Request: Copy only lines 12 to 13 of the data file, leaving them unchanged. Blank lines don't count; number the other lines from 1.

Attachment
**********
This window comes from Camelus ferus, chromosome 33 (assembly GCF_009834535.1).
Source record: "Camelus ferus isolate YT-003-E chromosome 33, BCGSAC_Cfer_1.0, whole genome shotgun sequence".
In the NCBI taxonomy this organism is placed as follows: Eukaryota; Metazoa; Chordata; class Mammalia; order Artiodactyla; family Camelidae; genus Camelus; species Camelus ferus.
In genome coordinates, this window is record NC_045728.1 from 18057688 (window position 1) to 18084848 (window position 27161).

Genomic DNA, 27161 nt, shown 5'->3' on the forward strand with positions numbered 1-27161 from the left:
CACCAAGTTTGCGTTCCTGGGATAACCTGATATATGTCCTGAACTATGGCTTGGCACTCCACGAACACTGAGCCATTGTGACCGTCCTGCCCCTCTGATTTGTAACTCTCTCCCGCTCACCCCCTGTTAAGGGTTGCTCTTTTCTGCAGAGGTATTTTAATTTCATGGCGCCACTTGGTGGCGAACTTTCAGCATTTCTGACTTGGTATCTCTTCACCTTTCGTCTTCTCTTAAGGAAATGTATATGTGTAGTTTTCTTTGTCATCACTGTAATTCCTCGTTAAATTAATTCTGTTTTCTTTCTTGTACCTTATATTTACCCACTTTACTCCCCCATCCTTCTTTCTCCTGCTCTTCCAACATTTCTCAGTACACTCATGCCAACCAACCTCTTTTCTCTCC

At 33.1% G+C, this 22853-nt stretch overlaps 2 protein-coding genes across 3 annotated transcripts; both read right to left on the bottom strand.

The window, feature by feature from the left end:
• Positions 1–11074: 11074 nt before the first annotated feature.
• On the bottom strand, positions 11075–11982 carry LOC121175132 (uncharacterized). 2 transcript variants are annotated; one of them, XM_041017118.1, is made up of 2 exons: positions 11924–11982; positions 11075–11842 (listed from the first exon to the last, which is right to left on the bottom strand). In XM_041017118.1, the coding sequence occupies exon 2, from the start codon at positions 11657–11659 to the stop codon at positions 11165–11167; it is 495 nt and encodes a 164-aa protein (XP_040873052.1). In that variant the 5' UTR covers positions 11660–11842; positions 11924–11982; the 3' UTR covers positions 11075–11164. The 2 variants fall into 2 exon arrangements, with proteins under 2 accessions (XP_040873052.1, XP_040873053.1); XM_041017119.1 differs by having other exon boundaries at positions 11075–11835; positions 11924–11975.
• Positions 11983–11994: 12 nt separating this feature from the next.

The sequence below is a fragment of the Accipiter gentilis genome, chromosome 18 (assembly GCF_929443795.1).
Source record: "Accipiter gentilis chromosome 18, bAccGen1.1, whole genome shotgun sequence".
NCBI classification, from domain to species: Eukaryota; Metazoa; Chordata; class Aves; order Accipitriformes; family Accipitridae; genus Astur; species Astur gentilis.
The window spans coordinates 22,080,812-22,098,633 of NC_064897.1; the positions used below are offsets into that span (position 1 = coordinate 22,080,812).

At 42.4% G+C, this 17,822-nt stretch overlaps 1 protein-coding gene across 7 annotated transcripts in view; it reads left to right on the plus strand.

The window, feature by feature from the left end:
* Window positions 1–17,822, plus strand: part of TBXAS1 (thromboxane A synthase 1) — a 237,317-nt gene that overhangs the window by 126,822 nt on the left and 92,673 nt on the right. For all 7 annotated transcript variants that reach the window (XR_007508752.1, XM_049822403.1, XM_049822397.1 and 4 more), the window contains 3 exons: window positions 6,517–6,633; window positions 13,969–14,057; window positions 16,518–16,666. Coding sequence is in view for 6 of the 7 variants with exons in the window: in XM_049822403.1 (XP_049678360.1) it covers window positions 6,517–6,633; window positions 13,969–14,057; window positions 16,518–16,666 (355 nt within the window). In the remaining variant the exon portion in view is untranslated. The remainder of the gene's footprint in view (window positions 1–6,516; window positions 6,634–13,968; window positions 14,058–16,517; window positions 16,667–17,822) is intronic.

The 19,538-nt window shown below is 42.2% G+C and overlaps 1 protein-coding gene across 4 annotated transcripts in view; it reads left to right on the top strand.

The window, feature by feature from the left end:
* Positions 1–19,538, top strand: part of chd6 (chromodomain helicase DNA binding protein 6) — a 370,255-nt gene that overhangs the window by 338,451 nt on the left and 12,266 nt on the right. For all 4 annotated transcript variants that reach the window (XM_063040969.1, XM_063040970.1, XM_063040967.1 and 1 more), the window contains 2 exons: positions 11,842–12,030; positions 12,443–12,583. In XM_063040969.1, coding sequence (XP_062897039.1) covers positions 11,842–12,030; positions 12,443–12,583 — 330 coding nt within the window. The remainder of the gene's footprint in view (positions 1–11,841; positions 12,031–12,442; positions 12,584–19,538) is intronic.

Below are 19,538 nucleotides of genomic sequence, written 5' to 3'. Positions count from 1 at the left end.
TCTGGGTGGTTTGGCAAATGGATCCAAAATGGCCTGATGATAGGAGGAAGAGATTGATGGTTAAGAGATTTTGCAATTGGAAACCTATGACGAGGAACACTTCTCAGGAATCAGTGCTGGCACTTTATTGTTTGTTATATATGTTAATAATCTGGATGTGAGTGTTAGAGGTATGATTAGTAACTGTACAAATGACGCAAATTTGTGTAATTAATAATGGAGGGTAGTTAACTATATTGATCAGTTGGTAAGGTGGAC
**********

The sequence below is a fragment of the Accipiter gentilis genome, chromosome 18 (assembly GCF_929443795.1).
Source record: "Accipiter gentilis chromosome 18, bAccGen1.1, whole genome shotgun sequence".